Creating Waves of Awareness
a Department of Pediatrics, Institute of Child Health IRCCS Burlo Garofolo, Trieste, Italy
c Unit of Epidemiology and Biostatistics, Institute of Child Health IRCCS Burlo Garofolo, Trieste, Italy
d Unit for Health Services Research and International Health, Institute of Child Health IRCCS Burlo Garofolo, Trieste, Italy
b Department of Pediatrics, "S. Maria degli Angeli" Hospital, Pordenone, Italy
OBJECTIVES. There has been intense discussion on the effectiveness of continuous antibiotic prophylaxis for children with vesicoureteral reflux, and randomized, controlled trials are still needed to determine the effectiveness of long-term antibiotics for the prevention of acute pyelonephritis. In this multicenter, open-label,randomized, controlled trial, we tested the effectiveness of antibiotic prophylaxis in preventing recurrence of pyelonephritis and avoiding new scars in a sample of children who were younger than 30 months and vesicoureteral reflux.
METHODS. One hundred patients with vesicoureteral reflux (grade II, III, or IV) diagnosed with cystourethrography after a first episode of acute pyelonephritis were randomly assigned to receiveantibiotic prophylaxis with sulfamethoxazole/trimethoprim or not for 2 years. The main outcome of the study was the recurrence of pyelonephritis during a follow-up period of 4 years. During follow-up, the patients were evaluated through repeated cystourethrographies, renal ultrasounds, and dimercaptosuccinic acid scans.
RESULTS. The baseline characteristics in the 2 study groups were similar. There were no differences in the risk for having at least 1 pyelonephritis episode between the intervention andcontrol groups. At the end of follow-up, the presence of renal scars was the same in children with and without antibiotic prophylaxis.
CONCLUSIONS. Continuous antibiotic prophylaxis was ineffective in reducing the rate of pyelonephritis recurrence and the incidence of renal damage in children who were younger than 30 months and had vesicoureteral reflux grades II through IV.
Key Words: vesicoureteral reflux • antibiotic prophylaxis • pyelonephritis • renal scars
Abbreviations: VUR—vesicoureteral reflux • RCT—randomized, controlled trial • UTI—urinary tract infection • DMSA—dimercaptosuccinic acid • RR—relative risk • CI—confidence interval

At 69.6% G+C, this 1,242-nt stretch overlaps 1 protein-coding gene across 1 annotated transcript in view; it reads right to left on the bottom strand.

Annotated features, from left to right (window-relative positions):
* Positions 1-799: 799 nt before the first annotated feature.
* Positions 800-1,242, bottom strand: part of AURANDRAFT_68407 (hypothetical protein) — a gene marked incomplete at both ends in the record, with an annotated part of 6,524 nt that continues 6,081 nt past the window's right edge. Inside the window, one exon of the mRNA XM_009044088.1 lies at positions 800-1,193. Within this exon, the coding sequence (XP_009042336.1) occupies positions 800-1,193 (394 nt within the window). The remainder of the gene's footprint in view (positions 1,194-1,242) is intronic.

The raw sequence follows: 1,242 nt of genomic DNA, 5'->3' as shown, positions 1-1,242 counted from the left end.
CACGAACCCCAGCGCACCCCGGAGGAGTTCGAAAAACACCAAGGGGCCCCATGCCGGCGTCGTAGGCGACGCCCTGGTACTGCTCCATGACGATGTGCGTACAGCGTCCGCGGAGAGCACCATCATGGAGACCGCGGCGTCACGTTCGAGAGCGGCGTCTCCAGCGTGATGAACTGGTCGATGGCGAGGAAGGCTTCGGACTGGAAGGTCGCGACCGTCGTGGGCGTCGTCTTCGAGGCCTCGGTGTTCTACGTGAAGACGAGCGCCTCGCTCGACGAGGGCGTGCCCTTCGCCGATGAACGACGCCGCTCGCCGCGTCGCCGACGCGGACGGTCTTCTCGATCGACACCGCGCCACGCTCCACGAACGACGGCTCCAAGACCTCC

Accepted Nov 30, 2007
Urine normally flows in one direction—down from the kidneys, through tubes called ureters, to the bladder. Vesicoureteral reflux (VUR) is the abnormal flow of urine from the bladder back into the ureters.
VUR is most commonly diagnosed in infancy and childhood after the patient has a urinary tract infection (UTI). About one-third of children with a UTI are found to have VUR. VUR can lead to infection because urine that remains in the child’s urinary tract provides a place for bacteria to grow. But sometimes the infection itself is the cause of VUR.
Dear Dr Harold ~ I am reading in wikipedia that Mannose is not well metabolized in humans.
Is this different from the D- Mannose?
As a homeopathy website, we may be interested in learning homeopathic approach to these problems.
I posted the article about mannose because I mentioned it in the asa foetida posting.
As children may be loaded with antibiotics for a year or longer if suffering from reflux, I thought it might be useful to bring this knowledge to the forum as well.
Regarding your question: I don't know anything about homeopathic prevention of urinary tract infections but again it is remarkable that Grandgeorge writes under sepia :
" a great sensitivity to E.coli bacteria"
Your remark may remind me to try this out as well in the future [but to keep mannose at hand as well because a pyelonephritis[inflammation of the upper urinary tract is a dangerous condition!]
I have seen mannose been working far better than cranberry and not alone against coli.